The UK has the highest rate of teenage drunkenness
Young teenagers in the UK are more likely to get drunk than anywhere else in the industrial world, shows an international survey.
Girls in particular have pushed up this level of drunkenness in the UK, says a report from the Organisation for Economic Co-operation and Development.
Among 15-year-olds, girls are more likely to have been drunk than boys.
But the report also says young people in the UK are materially well-off and enjoy a “high quality of school life”.
The report, Doing Better for Children, compares the well-being of young people living in the leading industrial economies.
This wide-ranging international study shows young people in the UK enjoying generous support as they grow up – with above-average state funding, a high quality of school life, below-average child poverty and low levels of bullying.
YOUNG PEOPLE’S WELL-BEING
Worst drunkenness: UK
Highest rate of bullying: Turkey
Most affluent: Norway
Best education: Finland
Best local environment: Australia
Least exercise: Switzerland
Best housing: Norway
Least risk: Sweden
Highest suicide rate: New Zealand
Enjoy school most: Turkey
Enjoy school least: Czech Republic
But in their personal lives, the UK youngsters are characterised by alcohol abuse and high rates of teenage pregnancy.
Drunkenness in the UK is the highest among 24 OECD countries, measured in terms of the proportion of 13 and 15-year-olds having been drunk at least twice.
The UK’s figure for these under-age drunks – 33% – is more than double the rate for countries such as the United States, France and Italy.
Among girls the gap between the UK and other countries is even wider.
One in five 13-year-olds in the UK reports having been drunk twice – four times higher than countries such as the United States, Sweden and the Netherlands.
Among 15-year-old girls in the UK, 50% reported getting drunk, almost three times higher than their counterparts in France. The rate for boys in the UK in this age group getting drunk is 44%.
“The difference in the UK is the high level of risk taking,” says report co-author, Dominic Richardson.
As well as young people getting drunk more often there are also unusually high rates of teenage pregnancy, he says.
This is despite a background of increased spending on young people – and relatively strong educational performance.
“It shows that tackling child poverty is not a magic bullet. Children who are from well-off homes can still have problems,” he says.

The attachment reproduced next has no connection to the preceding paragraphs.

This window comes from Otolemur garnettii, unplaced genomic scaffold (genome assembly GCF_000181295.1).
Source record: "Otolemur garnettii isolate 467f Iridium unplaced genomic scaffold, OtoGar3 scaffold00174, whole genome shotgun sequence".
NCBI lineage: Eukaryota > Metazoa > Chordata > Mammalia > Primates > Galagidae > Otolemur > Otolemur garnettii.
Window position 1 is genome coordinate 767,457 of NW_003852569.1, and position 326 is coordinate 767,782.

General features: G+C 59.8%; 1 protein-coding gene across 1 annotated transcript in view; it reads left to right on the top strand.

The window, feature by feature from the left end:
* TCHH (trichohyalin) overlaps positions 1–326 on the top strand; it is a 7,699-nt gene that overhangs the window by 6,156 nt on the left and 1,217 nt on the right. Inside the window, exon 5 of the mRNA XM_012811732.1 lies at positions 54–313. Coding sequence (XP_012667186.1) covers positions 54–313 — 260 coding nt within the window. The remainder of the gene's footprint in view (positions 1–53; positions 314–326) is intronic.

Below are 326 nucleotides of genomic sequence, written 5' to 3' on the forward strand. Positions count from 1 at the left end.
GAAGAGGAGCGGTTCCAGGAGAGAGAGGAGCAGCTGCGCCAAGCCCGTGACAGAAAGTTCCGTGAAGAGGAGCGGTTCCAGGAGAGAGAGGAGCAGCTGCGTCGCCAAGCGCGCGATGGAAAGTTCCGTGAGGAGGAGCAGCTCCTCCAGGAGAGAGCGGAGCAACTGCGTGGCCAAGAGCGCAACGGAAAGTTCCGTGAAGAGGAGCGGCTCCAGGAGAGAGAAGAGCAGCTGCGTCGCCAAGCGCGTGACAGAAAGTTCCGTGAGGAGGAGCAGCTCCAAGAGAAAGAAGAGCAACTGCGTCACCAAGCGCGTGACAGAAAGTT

In terms of abusing alcohol, he says the difference might be the context in which young people first experiment with drink. In France or Italy, youngsters might try drinks in a family environment – where they are less likely to get drunk. In the UK, they might be drinking with other teenagers.
“It’s down to sensible teaching,” he says.
The figures on teenage drinking used by the OECD were gathered in 2005-06. More recent figures from the NHS, published in July, suggest that more 11 to 15-year-olds are not drinking any alcohol – but those who do drink are consuming more.
While the OECD highlights the problems with drinking and teenage pregnancy, it also presents a positive picture of the support available to people growing up in the UK.
It says that relative to other countries, children here are “materially fairly well-off”.
And that “average family income is higher and child poverty is lower than OECD averages”.
It says that children in the UK also enjoy a high quality of school life and enjoy school much more than many of their international counterparts.
Also bullying is less frequent and teenage suicides are less common in the UK than in most other industrialised countries.
Children’s Minister Dawn Primarolo said it was “disappointing to see the UK rated so low for risky behaviours”.
But she said efforts to encourage more young people to lead “healthy, safe, fulfilled and responsible lives” were beginning to show results.
“Recent statistics have shown encouraging decreases in teenage conceptions during the first half of 2008, that fewer teenagers than ever before are choosing to drink alcohol and we know that drug use among young people is falling.”
The minister also said she was “delighted to see that the record investment in education is paying off with the UK performing substantially better than the OECD average for quality of school life”.